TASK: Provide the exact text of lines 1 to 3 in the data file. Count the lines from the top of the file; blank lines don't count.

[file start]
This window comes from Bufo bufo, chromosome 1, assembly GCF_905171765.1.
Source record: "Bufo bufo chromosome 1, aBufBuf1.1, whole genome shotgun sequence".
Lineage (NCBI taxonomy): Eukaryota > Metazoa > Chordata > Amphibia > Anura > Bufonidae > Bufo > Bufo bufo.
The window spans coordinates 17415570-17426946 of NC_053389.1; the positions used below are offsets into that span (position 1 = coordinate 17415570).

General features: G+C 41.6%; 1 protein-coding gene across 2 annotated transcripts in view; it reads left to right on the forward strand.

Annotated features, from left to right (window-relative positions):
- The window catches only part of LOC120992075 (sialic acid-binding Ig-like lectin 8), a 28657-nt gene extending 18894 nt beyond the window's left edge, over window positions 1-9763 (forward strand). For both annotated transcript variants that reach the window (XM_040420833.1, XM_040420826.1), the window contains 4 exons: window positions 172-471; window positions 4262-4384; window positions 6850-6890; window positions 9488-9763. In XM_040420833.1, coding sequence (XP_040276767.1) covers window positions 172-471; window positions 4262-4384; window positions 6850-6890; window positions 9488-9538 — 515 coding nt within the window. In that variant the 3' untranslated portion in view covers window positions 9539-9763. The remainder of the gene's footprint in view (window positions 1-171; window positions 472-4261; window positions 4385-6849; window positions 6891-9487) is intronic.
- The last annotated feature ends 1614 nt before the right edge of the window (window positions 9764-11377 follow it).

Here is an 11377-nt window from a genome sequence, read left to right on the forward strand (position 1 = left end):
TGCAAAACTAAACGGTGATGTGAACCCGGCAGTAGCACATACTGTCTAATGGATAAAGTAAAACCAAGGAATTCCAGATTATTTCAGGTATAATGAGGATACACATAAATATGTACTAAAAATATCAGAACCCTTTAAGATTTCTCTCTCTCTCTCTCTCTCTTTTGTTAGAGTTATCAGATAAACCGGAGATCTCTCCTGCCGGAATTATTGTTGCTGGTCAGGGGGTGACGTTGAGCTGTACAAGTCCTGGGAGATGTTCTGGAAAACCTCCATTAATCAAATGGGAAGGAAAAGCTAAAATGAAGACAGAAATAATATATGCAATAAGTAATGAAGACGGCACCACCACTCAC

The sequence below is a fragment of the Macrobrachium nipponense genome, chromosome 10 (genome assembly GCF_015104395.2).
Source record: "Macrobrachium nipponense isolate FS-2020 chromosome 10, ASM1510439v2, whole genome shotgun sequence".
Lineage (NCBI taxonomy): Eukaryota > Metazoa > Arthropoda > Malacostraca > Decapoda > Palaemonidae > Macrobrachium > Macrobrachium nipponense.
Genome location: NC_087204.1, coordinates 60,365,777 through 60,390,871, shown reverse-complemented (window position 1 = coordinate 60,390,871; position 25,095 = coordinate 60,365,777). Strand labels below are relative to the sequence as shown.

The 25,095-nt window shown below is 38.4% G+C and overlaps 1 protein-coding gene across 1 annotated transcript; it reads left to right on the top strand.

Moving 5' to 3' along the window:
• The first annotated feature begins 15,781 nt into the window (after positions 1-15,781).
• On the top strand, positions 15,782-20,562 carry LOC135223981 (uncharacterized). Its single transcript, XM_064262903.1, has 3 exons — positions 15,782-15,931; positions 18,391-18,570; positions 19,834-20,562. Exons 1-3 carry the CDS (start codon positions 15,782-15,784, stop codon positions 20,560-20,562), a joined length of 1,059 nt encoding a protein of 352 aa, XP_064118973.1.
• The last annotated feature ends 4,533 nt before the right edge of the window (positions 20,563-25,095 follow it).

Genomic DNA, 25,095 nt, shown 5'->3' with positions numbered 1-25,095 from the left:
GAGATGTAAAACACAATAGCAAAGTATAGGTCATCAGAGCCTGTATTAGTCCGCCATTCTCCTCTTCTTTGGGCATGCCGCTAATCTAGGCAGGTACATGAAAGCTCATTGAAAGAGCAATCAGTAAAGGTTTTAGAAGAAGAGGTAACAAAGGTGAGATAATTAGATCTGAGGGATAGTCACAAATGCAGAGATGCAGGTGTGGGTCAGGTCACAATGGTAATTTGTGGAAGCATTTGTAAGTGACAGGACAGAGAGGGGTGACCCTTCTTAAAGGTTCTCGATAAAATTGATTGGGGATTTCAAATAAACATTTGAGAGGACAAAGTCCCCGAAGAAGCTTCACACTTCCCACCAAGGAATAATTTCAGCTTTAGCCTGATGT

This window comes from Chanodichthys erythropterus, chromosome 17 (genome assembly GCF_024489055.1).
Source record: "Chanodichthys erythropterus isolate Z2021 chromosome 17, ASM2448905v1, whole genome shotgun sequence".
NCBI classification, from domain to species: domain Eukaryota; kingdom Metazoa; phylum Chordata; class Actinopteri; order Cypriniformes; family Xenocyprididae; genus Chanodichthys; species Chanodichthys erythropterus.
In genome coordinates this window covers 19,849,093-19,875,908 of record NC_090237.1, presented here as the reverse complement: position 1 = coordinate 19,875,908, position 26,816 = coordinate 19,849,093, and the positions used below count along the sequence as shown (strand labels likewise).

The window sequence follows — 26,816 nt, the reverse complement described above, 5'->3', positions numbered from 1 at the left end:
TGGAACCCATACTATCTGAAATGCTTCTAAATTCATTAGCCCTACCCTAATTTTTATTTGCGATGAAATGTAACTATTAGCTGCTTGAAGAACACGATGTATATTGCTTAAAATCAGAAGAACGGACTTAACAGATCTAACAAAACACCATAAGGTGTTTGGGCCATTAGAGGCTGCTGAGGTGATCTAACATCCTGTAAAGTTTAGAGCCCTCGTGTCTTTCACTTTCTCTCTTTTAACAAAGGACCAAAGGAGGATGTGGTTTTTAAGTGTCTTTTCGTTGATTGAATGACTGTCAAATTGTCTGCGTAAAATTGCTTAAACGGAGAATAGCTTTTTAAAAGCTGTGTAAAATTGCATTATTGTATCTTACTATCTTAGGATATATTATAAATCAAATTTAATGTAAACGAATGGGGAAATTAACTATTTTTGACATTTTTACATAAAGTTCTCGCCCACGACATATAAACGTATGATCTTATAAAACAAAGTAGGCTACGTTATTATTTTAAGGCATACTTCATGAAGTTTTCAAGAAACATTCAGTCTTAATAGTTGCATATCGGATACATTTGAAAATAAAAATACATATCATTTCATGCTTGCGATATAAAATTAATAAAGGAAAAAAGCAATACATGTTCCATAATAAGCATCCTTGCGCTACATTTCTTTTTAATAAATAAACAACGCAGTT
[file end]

This window comes from Bufo bufo, chromosome 1, assembly GCF_905171765.1.
Source record: "Bufo bufo chromosome 1, aBufBuf1.1, whole genome shotgun sequence".
Lineage (NCBI taxonomy): Eukaryota > Metazoa > Chordata > Amphibia > Anura > Bufonidae > Bufo > Bufo bufo.